Stated loosely, the Maximum Principle of Pontryagin says that to take a system from one state to…

Stated loosely, the Maximum Principle of Pontryagin says
that to take a system from one state to another in the shortest possible time,
subject to constraints on the magnitude of certain variables, one should
operate continuously at the extremes, shifting from one extreme condition to
another in a systematic way dependent on the initial and final states. For
example, to take your car from rest at one place to rest at another in the
shortest possible time you should (obviously) apply maximum acceleration up to
the last possible moment such that maximum braking will just bring you to a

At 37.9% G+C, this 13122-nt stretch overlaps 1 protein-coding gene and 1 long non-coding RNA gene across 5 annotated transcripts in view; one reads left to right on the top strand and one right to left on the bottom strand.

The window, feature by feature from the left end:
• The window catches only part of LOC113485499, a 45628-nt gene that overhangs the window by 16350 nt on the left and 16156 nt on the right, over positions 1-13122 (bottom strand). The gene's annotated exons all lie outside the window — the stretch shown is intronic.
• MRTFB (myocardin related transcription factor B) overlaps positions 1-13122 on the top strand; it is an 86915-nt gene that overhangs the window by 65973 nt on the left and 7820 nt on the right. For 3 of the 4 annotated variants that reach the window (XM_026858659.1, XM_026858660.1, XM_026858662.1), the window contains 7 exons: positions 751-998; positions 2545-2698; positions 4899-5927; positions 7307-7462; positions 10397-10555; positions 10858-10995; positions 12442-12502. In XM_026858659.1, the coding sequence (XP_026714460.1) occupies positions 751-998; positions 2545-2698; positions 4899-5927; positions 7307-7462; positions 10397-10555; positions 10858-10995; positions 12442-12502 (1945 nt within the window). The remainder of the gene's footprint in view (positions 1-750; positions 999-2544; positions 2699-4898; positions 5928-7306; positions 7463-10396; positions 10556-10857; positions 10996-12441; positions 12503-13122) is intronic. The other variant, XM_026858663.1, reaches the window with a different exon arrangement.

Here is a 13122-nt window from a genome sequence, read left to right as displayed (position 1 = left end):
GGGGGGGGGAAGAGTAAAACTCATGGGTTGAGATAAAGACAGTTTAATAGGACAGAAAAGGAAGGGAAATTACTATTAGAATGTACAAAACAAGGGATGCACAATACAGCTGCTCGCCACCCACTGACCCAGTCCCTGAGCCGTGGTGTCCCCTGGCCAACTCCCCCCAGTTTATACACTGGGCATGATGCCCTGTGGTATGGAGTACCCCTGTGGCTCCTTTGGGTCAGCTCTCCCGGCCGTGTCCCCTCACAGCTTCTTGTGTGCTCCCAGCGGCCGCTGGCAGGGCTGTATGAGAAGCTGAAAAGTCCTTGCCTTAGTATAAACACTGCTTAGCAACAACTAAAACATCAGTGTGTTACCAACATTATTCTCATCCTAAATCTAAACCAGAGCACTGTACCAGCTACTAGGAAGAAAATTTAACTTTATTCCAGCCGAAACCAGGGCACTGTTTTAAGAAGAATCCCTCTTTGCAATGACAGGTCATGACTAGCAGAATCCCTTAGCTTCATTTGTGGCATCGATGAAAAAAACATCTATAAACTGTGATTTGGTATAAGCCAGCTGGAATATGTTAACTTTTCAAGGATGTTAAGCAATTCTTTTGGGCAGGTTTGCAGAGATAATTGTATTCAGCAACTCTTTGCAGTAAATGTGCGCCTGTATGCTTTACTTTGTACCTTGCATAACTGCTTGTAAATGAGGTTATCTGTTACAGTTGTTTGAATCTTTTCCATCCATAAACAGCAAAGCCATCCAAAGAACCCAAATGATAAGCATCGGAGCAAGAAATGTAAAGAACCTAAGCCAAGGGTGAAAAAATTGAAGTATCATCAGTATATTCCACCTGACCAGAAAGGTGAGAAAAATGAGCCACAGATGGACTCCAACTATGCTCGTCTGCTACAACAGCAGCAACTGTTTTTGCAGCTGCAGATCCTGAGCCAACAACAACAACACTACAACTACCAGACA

screeching halt at the desired spot. Control systems of this sort are often
rather picturesquely called “bang-bang” systems. As an example,
consider a second-order system characterized by state variables A1
(t) and A2 (t) satisfying the state equations

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where x(t) and y(t) are the input and output, respectively.

a) Using L-transforms, solve for Y(s) = A1 (S) = L [A1 (t)]
and A2 (S) = L [A2(t)] in terms of X(s) = L [x(t)) , A1(0), and A2(0).

b) Consider the particular initial state )..1 (0) = 1, )..2
(0) = 2. Solve for yet) if xCt) = 0, t > O. Under these conditions, how long
would it take the system to come essentially to rest? For example, how long
would it take for both the state variables to become less than 10% of their
initial values?

c) Show that the system can be brought to rest at time T2
(that is, yet) == 0, all t > T2) by the input shown in the figure
if the values of T1 and T2 are properly chosen. Find Tl
and T2, and compare the resulting value of T2 with the
time to come essentially to rest when xCt) = 0, t > O.

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